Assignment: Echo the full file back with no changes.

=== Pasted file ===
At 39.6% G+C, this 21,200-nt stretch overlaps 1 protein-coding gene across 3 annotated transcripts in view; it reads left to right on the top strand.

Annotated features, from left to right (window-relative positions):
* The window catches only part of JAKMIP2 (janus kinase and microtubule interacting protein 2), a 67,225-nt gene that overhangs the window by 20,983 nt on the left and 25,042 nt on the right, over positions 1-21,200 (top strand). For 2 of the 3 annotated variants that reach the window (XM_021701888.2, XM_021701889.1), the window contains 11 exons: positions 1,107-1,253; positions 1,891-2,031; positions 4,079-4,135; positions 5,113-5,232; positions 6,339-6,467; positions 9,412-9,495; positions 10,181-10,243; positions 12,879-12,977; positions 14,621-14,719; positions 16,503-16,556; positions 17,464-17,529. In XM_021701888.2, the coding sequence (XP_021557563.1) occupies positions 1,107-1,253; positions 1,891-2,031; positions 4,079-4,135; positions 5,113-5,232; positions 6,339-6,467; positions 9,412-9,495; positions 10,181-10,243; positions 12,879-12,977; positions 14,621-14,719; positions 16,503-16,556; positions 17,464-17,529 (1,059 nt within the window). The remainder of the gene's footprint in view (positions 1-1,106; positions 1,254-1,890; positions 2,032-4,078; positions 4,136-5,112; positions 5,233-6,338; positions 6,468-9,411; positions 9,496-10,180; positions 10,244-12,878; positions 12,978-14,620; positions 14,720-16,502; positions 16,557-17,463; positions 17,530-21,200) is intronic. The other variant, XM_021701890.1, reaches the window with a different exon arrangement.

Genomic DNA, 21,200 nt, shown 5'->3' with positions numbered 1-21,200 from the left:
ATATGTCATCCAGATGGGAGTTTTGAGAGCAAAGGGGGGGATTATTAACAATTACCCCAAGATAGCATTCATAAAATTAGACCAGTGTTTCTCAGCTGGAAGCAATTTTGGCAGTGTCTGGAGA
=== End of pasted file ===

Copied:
At 39.6% G+C, this 21,200-nt stretch overlaps 1 protein-coding gene across 3 annotated transcripts in view; it reads left to right on the top strand.

Annotated features, from left to right (window-relative positions):
* The window catches only part of JAKMIP2 (janus kinase and microtubule interacting protein 2), a 67,225-nt gene that overhangs the window by 20,983 nt on the left and 25,042 nt on the right, over positions 1-21,200 (top strand). For 2 of the 3 annotated variants that reach the window (XM_021701888.2, XM_021701889.1), the window contains 11 exons: positions 1,107-1,253; positions 1,891-2,031; positions 4,079-4,135; positions 5,113-5,232; positions 6,339-6,467; positions 9,412-9,495; positions 10,181-10,243; positions 12,879-12,977; positions 14,621-14,719; positions 16,503-16,556; positions 17,464-17,529. In XM_021701888.2, the coding sequence (XP_021557563.1) occupies positions 1,107-1,253; positions 1,891-2,031; positions 4,079-4,135; positions 5,113-5,232; positions 6,339-6,467; positions 9,412-9,495; positions 10,181-10,243; positions 12,879-12,977; positions 14,621-14,719; positions 16,503-16,556; positions 17,464-17,529 (1,059 nt within the window). The remainder of the gene's footprint in view (positions 1-1,106; positions 1,254-1,890; positions 2,032-4,078; positions 4,136-5,112; positions 5,233-6,338; positions 6,468-9,411; positions 9,496-10,180; positions 10,244-12,878; positions 12,978-14,620; positions 14,720-16,502; positions 16,557-17,463; positions 17,530-21,200) is intronic. The other variant, XM_021701890.1, reaches the window with a different exon arrangement.

Genomic DNA, 21,200 nt, shown 5'->3' with positions numbered 1-21,200 from the left:
ATATGTCATCCAGATGGGAGTTTTGAGAGCAAAGGGGGGGATTATTAACAATTACCCCAAGATAGCATTCATAAAATTAGACCAGTGTTTCTCAGCTGGAAGCAATTTTGGCAGTGTCTGGAGA